clock menu more-arrow no yes

Filed under:

Chicago, it’s time to bring jobs to every neighborhood

Rather than providing incentives to lure big companies downtown — where many want to be anyway — we should work to bring jobs back to neighborhoods.

The Ida B. Wells-Barnett House on South King Drive in Bronzeville. Max Herman/For the Sun-Times

It has been widely argued that economic growth downtown will trickle down to the neighborhoods. Now, more recently, we’re being told that the best way to boost struggling neighborhoods is for residents to get jobs downtown because that’s where the jobs have grown.

Those beliefs are dangerously misguided.

Downtown should be a jobs center, particularly for specialized jobs such as those in law, consulting and advertising. These are firms that deliver services to large corporations.

However, neighborhood jobs also are critically important.

Neighborhood jobs provide basic products and services, such as food and convenience goods, that are needed daily. Local restaurants and stores play a key role in bringing people together. And they provide the first rung on the ladder of economic opportunity.

This is a kind of economic development — a source of jobs — that is strong on the North Side and in neighborhoods such as Pilsen and Chinatown. This is neighborhood opportunity — and it is not small.

Appropriately resourced projects that we’re working on in Bronzeville would create more than 500 jobs. Scaling up these efforts across black Chicago could create up to 100,000 jobs over a 10- to 20-year period.

Rather than provide incentives to lure big companies downtown — where many want to be anyway — we should work to bring jobs back to neighborhoods and reverse a counterproductive trend.

Bernard Loyd
Build Bronzeville project leader

SEND LETTERS TO: letters@suntimes.com. Please include your neighborhood or hometown and a phone number for verification purposes.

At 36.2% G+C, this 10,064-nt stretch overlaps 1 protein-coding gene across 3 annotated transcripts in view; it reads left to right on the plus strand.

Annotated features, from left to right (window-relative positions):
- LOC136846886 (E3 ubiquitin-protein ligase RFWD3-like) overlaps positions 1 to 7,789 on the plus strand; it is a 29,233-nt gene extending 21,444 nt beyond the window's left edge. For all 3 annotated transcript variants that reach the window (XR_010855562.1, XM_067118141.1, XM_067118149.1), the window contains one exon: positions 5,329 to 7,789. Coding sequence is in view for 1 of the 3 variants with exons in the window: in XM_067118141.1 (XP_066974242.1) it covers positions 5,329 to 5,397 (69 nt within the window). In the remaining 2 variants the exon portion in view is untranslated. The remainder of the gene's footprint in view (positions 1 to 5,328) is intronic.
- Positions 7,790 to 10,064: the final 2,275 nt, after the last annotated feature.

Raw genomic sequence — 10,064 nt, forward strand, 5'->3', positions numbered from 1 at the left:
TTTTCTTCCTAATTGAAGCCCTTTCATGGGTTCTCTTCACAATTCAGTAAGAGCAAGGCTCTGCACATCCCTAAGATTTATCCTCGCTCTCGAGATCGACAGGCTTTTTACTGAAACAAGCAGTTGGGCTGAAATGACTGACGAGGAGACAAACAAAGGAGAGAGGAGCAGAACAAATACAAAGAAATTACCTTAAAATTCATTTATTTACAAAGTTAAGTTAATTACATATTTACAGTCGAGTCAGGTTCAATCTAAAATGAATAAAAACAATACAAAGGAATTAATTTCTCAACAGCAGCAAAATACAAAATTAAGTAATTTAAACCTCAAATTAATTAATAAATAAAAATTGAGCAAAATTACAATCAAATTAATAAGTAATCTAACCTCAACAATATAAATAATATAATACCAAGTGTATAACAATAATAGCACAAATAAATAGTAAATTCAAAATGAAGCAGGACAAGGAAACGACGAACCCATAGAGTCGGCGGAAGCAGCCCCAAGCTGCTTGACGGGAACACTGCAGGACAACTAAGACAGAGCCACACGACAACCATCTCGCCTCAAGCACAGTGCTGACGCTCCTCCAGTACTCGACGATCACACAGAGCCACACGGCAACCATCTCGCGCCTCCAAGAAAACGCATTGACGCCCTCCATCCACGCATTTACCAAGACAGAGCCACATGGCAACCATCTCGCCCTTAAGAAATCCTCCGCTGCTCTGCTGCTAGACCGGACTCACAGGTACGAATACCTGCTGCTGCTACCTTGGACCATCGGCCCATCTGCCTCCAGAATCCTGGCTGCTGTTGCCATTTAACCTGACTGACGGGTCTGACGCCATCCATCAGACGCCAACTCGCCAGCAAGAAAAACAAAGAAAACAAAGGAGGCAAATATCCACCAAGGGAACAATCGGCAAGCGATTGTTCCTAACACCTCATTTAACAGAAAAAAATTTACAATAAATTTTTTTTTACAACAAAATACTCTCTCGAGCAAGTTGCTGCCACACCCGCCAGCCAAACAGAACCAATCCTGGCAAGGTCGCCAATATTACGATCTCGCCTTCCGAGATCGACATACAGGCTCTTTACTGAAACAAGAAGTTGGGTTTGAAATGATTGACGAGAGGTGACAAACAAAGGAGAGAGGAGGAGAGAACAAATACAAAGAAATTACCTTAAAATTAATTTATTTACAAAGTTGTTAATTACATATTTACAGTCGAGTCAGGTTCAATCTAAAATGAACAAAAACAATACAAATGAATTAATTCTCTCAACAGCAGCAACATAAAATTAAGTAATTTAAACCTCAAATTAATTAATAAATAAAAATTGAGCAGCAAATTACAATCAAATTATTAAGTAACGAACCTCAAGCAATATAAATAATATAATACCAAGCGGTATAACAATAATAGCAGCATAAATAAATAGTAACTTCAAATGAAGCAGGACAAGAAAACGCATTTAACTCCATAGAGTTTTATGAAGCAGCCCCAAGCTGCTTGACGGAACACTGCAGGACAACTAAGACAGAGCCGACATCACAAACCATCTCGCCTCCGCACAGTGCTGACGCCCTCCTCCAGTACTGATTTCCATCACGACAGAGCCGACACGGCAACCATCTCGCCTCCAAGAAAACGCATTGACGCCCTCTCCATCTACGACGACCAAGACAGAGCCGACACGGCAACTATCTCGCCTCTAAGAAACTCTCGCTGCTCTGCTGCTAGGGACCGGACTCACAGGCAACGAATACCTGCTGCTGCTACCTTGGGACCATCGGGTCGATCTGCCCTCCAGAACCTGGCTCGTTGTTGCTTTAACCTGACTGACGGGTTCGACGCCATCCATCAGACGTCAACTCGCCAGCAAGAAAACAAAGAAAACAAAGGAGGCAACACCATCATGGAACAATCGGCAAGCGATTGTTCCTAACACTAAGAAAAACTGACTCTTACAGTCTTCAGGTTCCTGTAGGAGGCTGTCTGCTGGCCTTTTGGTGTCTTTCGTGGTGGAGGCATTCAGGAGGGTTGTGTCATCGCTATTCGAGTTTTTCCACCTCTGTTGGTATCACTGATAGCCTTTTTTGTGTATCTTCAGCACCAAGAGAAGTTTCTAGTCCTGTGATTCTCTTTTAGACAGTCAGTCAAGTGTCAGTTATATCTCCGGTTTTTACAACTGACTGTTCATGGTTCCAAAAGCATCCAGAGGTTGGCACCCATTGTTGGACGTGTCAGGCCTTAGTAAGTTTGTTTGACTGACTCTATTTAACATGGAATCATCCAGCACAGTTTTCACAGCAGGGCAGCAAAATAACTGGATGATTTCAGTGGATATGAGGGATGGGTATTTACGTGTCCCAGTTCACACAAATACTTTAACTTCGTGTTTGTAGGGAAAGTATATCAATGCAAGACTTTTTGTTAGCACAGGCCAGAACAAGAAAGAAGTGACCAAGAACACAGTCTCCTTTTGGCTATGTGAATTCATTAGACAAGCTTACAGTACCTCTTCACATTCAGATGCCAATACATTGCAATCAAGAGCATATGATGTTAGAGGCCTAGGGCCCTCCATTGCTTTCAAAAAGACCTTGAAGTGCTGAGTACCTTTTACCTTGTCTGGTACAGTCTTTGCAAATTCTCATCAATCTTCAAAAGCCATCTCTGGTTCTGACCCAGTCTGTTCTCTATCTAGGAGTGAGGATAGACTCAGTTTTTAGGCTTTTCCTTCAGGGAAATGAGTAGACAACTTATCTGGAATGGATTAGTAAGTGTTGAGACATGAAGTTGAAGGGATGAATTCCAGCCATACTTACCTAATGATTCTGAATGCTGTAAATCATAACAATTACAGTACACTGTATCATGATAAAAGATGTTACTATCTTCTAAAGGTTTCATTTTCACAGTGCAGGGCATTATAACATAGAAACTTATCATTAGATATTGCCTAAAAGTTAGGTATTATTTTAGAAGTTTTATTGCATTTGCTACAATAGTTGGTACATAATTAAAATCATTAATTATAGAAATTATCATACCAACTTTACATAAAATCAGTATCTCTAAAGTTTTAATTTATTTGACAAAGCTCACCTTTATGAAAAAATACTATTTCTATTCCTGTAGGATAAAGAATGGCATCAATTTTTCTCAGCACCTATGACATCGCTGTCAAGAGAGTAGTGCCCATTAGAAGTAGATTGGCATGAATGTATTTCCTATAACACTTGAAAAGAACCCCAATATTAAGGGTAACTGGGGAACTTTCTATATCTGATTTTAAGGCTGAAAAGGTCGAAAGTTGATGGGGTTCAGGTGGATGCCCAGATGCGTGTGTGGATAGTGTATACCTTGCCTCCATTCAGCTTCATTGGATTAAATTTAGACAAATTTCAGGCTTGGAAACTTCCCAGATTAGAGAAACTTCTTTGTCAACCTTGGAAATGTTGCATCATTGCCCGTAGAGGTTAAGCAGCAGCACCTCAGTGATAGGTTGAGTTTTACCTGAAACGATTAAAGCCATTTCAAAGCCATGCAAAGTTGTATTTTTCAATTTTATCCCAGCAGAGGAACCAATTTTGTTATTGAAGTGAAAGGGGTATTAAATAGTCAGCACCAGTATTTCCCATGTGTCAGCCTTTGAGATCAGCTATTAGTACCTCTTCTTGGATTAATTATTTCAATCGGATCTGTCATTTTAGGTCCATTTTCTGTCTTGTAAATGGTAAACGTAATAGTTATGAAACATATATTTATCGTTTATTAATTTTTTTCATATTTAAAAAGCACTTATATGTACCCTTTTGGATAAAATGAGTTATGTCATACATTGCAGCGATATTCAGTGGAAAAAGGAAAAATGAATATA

Potential model for progress on gun control

On Wednesday, Neil Steinberg’s column related that a group founded by Candace Lightner in 1980 (Mothers Against Drunk Driving) showed the faces of the 20,000-plus Americans whose lives were lost every year due to alcohol-impaired drivers.

MADD now estimates that “its actions have saved 380,000 lives since the organization began.” Steinberg commented that people stopped drinking/driving “because Lightner marched into state legislatures with a big photo of daughter Cari at softball practice on the day she died.”

He feels that improving gun control also is “an educational problem.”

As Steinberg succinctly pointed out: the Second Amendment “doesn’t need to be repealed. The same Second Amendment that allows the government to ban machine guns and rocket launchers can allow it to ban high-capacity magazines and set up a few hoops to keep weapons out of the hands of would-be murderers.”

Perhaps our legislators and we, as voters, need to be reminded of so many faces, including the 58 victims at a Las Vegas concert in 2017; the 17 high school students who were killed in Parkland, Florida in 2018 and the 20 innocent young children slain in Newtown, Connecticut in 2012?

Christine Craven, Evergreen Park